Tunisian parties: the country is moving forward in the direction of dictatorship

Tunisian parties: the country is moving forward in the direction of dictatorship In a statement on Wednesday, three Tunisian parties criticized the existing authority, saying that the country was taking "resolute steps in the direction of dictatorship." The parties also criticized what they described as "the marginalization of Kais Saied and his aides of economic and social priorities," and pledged to confront this "creeping dictatorship."  Three Tunisian parties considered, on Wednesday, that the country is taking "resolute steps in the direction of dictatorship."  This came in a statement by the Coordination of "Social Democratic Parties and Independent Personalities", which includes the Democratic Current, "Ettakatol for Labor and Freedoms" and "The Republican Party".  In its statement, the coordination indicated that this comes in light of "the frequency of security and judicial abuses against protesters and opponents, and expressions of division and treason were repeated in (President) Qais Saeed's speech, and the existing authority continued to ignore the severe social and economic crisis."  She condemned "the use of the security and judiciary to harass (harass) the opponents," blaming Qais Saeed, the Minister of Interior and the Minister of Justice for "responsibility."  The coordination criticized "Qais Saeed and his aides' marginalization of economic and social priorities," renewing its commitment to "confronting this creeping dictatorship."  On Monday, the Tunisian president said that he is working to "enable the people to express their will," describing those who say that the country is experiencing restrictions and dictatorship as "rope dancers."  ​​​​​​​Tunisia has been witnessing a stifling political crisis since July 25, 2021, following the imposition of exceptional measures by the country's president, Kais Saied, most notably the dissolution of Parliament and the Judicial Council, the dismissal of the government, and the issuance of legislation by presidential decrees.  Several Tunisian forces consider these measures a "coup against the constitution", while others see them as a "correction of the course of the 2011 revolution", which overthrew then-President Zine El Abidine Ben Ali.

In a statement on Wednesday, three Tunisian parties criticized the existing authority, saying that the country was taking "resolute steps in the direction of dictatorship." The parties also criticized what they described as "the marginalization of Kais Saied and his aides of economic and social priorities," and pledged to confront this "creeping dictatorship."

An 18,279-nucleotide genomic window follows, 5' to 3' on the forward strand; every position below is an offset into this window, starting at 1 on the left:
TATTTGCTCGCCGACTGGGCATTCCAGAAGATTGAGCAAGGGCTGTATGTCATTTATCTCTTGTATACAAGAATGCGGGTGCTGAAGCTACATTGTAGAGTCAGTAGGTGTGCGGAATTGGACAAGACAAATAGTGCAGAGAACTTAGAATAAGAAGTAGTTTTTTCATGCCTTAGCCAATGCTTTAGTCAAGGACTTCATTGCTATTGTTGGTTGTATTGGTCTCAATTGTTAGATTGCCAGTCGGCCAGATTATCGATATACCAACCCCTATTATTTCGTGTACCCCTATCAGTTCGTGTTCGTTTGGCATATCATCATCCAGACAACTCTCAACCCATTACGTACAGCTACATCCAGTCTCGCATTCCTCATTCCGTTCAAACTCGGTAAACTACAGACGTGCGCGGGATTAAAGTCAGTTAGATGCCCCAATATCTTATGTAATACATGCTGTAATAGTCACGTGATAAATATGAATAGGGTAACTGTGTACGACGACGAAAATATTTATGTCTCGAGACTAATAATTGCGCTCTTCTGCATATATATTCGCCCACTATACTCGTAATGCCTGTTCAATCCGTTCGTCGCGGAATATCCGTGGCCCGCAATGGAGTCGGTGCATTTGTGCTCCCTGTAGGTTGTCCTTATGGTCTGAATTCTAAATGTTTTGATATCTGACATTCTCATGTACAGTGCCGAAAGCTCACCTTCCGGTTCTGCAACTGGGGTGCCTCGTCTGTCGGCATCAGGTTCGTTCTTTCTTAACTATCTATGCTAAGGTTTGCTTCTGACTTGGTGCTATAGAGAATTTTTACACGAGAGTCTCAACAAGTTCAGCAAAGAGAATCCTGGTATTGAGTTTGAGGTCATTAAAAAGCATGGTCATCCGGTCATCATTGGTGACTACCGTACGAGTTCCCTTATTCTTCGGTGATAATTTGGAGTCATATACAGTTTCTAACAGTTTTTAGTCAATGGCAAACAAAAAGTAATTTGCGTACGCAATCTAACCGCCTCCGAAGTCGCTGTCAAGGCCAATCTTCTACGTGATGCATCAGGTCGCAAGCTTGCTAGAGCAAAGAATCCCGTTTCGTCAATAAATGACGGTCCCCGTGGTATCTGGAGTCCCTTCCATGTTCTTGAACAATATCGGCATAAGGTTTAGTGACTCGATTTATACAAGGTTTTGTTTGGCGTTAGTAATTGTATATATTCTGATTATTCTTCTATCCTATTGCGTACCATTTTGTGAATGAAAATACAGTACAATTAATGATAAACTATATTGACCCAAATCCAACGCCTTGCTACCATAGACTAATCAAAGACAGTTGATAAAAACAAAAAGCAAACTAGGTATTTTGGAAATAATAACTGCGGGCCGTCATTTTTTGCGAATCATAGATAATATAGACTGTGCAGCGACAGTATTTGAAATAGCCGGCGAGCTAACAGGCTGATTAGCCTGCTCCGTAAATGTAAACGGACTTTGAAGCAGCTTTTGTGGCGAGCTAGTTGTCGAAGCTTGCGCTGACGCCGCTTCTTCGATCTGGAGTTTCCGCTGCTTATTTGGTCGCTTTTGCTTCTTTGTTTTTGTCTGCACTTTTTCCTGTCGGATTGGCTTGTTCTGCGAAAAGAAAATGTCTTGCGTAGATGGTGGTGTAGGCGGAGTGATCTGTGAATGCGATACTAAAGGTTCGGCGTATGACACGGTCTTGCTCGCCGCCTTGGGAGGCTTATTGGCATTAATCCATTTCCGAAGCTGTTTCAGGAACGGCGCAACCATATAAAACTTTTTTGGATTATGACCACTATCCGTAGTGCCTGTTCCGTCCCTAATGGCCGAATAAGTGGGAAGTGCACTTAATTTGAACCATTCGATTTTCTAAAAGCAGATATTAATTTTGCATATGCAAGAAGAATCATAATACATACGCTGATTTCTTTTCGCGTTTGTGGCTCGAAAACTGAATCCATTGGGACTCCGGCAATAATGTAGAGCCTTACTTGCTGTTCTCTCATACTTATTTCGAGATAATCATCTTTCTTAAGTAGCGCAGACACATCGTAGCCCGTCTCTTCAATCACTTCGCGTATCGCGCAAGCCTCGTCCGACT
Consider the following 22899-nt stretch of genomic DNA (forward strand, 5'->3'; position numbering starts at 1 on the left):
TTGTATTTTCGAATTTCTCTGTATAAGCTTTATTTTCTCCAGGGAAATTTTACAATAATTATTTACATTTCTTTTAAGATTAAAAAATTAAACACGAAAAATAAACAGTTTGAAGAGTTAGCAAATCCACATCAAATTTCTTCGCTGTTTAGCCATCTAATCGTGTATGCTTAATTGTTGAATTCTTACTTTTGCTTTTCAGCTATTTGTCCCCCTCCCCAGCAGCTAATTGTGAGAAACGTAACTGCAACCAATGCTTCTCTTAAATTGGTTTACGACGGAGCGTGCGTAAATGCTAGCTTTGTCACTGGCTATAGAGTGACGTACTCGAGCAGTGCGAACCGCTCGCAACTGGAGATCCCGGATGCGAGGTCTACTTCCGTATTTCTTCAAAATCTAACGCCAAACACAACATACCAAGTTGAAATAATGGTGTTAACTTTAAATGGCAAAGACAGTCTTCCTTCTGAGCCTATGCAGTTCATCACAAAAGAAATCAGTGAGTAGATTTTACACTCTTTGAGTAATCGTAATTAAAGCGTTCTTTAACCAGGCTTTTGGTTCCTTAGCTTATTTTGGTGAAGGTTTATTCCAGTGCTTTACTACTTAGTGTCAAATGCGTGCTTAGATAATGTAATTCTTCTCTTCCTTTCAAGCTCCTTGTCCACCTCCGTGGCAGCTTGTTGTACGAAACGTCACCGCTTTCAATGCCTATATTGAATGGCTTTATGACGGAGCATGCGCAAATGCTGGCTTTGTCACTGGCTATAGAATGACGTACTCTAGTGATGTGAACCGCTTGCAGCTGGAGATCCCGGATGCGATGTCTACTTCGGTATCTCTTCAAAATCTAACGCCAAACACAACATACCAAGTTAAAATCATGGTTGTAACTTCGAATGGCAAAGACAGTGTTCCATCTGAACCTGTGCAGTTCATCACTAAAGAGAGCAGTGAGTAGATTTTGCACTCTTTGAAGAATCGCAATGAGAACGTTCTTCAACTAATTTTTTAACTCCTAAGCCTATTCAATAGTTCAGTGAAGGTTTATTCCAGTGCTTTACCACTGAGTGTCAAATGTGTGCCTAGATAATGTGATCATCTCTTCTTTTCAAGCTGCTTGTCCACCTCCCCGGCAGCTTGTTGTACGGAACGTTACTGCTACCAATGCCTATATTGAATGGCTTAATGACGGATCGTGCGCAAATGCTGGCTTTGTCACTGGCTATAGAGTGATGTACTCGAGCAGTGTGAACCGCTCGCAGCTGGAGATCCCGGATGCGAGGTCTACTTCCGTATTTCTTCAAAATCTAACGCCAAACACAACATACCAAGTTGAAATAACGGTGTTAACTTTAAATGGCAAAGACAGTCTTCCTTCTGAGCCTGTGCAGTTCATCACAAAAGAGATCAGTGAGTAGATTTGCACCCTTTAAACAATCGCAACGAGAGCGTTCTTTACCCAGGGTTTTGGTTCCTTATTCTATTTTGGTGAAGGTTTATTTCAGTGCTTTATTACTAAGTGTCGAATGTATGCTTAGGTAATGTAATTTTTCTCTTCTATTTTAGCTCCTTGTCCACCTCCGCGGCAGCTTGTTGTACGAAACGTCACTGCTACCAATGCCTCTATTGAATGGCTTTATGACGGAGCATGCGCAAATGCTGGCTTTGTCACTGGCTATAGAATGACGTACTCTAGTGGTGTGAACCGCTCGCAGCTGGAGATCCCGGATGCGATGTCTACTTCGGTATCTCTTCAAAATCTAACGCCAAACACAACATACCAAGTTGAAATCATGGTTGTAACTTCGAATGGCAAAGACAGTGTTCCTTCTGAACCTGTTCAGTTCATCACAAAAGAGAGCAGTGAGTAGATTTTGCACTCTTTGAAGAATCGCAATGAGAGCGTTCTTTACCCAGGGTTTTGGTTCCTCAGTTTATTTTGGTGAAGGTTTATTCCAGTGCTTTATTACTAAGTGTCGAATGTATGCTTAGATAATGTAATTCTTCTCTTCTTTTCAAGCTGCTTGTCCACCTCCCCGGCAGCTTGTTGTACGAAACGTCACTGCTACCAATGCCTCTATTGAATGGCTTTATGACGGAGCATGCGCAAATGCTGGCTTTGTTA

Three Tunisian parties considered, on Wednesday, that the country is taking "resolute steps in the direction of dictatorship."

This came in a statement by the Coordination of "Social Democratic Parties and Independent Personalities", which includes the Democratic Current, "Ettakatol for Labor and Freedoms" and "The Republican Party".

In its statement, the coordination indicated that this comes in light of "the frequency of security and judicial abuses against protesters and opponents, and expressions of division and treason were repeated in (President) Qais Saeed's speech, and the existing authority continued to ignore the severe social and economic crisis."

She condemned "the use of the security and judiciary to harass (harass) the opponents," blaming Qais Saeed, the Minister of Interior and the Minister of Justice for "responsibility."

The coordination criticized "Qais Saeed and his aides' marginalization of economic and social priorities," renewing its commitment to "confronting this creeping dictatorship."

On Monday, the Tunisian president said that he is working to "enable the people to express their will," describing those who say that the country is experiencing restrictions and dictatorship as "rope dancers."

​​​​​​​Tunisia has been witnessing a stifling political crisis since July 25, 2021, following the imposition of exceptional measures by the country's president, Kais Saied, most notably the dissolution of Parliament and the Judicial Council, the dismissal of the government, and the issuance of legislation by presidential decrees.

Several Tunisian forces consider these measures a "coup against the constitution", while others see them as a "correction of the course of the 2011 revolution", which overthrew then-President Zine El Abidine Ben Ali.

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